BMW electric Mini car could travel up to 250km on a single charge

BMW to unvail electric Mini cars could travel up to 250km on a single charge

The world's first electric Mini will be unveiled next month - capable of almost 100mph and with a range of more than 150 miles on just one charge. One of the most iconic vehicles in history, 500 of the new cars developed by Mini owners the BMW group will be shipped to America.

Mini will unveil an all-electric version of its two-door Cooper hatch at next month's Los Angeles Auto Show, and plans to deliver an initial batch of 500 examples to customers in California towards the end of the year. While the test batch won't be making it to Australian shores, the electric Mini cars, called the 'Mini E', will be instrumental in evaluating the viability of production electric Minis - which could stand a chance of coming to Australia.

BMW is using its Mini brand to test the waters with its electric powertrain technology but the vehicle is also being developed in order to meet new California regulations that require carmakers to offer zero emission vehicles. Currently Australia does not have regulations such as these.

BMW electric power

Power for the electric Mini comes from an electric motor that is mounted in the former engine bay and is rated at 150kW and 220Nm of torque. Drive is sent to the front wheels. The Mini factory located in Oxford, England, supplies cars without powertrains to a team located in Munich, Germany, which then adds the electric running gear.

BMW has gone with a lithium-ion battery pack with an overall capacity of 35kWh. This sits in the rear of the car and leaves only 60L of trunk space. Acceleration from 0-100km/h takes 8.5 seconds for the 1,465kg electric vehicle and top speed is electronically limited to 152km/h. The car's range is about 250km on a single charge, which takes about 2.5 hours. To help improve this range it is also fitted with a brake-energy-recovery system.

BMW says it has tweaked the Mini E’s suspension to ensure that the abnormal weight distribution created by the battery pack doesn’t upset the hatch’s signature go-kart handling abilities.

Inside, the most notable difference between the E and regular Mini (apart from the missing rear seats) is the swapping of the tachometer for a battery-power gauge that tells the owner how much charge is remaining – from between 0 and 100 per cent.

While Minis are famous for their virtually unlimited customisation options, the 500 Mini Es look identical.

Each features a silver roof and dark silver bodywork, with yellow power plug symbols (the largest on the roof) marking the E as an electric Mini.

When you lift off the accelerator the motor acts as a generator and recharges the batteries. This puts load on the motor that acts as a brake – 75 per cent of braking is done without the brake pedal.

Every MINI E will be painted dark grey with a silver roof and each one will have a serial number stamped on its bumper. Yellow E logos are spread around the car and the same colour is used on mirror and door edges. Which looks rather smart.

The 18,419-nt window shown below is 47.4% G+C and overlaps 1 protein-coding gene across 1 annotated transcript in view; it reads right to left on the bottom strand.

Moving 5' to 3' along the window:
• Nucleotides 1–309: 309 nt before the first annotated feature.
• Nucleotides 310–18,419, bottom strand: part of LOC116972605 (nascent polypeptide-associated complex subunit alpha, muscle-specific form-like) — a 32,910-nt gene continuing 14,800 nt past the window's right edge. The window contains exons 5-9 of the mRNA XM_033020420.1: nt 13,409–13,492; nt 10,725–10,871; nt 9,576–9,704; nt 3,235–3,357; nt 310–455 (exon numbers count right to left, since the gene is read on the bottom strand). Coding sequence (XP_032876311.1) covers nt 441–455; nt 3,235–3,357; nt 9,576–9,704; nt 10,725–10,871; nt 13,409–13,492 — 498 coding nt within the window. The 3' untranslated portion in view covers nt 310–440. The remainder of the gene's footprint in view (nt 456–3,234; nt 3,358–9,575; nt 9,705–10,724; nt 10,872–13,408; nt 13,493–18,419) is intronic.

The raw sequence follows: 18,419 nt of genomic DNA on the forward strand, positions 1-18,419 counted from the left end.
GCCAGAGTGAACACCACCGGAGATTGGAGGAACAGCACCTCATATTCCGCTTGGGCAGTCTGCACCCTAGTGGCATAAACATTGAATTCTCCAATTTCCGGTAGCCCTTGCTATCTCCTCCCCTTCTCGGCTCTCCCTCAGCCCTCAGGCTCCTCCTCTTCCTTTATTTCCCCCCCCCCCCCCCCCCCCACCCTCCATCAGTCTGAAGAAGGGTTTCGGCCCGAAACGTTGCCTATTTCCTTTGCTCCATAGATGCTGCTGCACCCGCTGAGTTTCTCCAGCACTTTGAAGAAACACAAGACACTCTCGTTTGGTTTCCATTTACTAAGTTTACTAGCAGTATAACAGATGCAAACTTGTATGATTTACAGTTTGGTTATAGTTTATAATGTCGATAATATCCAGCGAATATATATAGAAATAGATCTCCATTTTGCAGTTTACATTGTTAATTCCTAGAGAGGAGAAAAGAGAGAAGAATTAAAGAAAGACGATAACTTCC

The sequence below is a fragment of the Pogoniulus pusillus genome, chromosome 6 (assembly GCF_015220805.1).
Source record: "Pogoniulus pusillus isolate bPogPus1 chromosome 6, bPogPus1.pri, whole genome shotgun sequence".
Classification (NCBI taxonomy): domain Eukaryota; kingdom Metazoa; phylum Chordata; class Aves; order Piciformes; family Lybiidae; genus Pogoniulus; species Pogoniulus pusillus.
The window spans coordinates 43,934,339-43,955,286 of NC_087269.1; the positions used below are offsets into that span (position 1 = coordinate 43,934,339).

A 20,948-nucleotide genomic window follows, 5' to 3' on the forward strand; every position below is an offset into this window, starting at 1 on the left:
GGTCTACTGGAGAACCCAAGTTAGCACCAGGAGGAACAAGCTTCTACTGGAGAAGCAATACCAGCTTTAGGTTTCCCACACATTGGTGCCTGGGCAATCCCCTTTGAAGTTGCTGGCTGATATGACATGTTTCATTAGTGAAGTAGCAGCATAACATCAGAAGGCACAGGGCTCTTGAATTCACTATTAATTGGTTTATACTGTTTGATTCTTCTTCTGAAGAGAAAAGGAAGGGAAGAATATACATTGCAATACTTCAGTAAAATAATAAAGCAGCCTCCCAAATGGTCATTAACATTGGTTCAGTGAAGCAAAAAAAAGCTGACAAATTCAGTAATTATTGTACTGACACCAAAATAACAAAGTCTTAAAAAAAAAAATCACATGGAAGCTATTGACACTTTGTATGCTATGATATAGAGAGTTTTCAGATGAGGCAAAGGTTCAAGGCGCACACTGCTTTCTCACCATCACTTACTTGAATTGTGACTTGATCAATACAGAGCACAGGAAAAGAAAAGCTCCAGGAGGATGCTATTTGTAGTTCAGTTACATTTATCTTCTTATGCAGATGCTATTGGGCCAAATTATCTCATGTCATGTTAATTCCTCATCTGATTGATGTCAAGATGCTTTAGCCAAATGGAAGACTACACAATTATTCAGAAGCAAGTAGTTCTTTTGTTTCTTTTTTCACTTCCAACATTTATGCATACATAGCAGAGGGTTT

The MINI E has been reduced from a 2+2 into a strict 2 seater as the rear bench has been removed and replaced by the battery bank. The 5,088 lithium ion battery cells (grouped into 48 modules) have a maximum capacity of 35 kWh, and powers the motor at 380 volts. They provide for a maximum of 240km range on a full charge.

Some of the energy can be recovered via brake energy regeneration to provide a 20% boost in range. A full recharge via a plug-in charger draws 28 kWH from the power grid. Quick charging in 2.5 hours is enabled via a quick charger that will be installed in the customer’s garage for higher amperage.

All the electric-powered Mini models will be painted silver, but are easily distinguished by their absent exhaust pipes and yellow electric-plug decals. The cars will be offered on a one year lease with full maintenance and servicing by specially trained technicians.

Not the first electric Mini

Interestingly, this is not the first electric Mini to be found in the States. A company in Nevada can build you one, complete with a 78kW brushless AC motor and lithium-ion batteries, meaning you could get the jump on any production electric Minis.

Nevada's Hybrid Technologies has in fact been producing the electric Minis for the past year and claims that charging up the car's batteries takes about 8-10 hours from a regular household power outlet. Top speed is only around 130km/h but driving at a slower speed preserves battery-life and means owners will be able to travel up to 200km on a single charge.

Meanwhile, Nissan has also said it will have large numbers of EVs on the road by 2010, with mass production slated for 2012. Every major automaker is working on EVs, including Toyota, Ford and Honda.

Chrysler also unveiled a Dodge EV sports car on Sept. 23, based on the Lotus Europa model from Britain, but Chrysler is coy about just when, or even whether, it will be mass-produced. Lotus also builds the Tesla Roadster EV, for California-based Tesla Motors.

All modern EVs run on rechargeable lithium-ion batteries, like laptops use only bigger. BMW says that the Mini E can be recharged in only two-and-a-half hours, using a special “wallbox” outlet.

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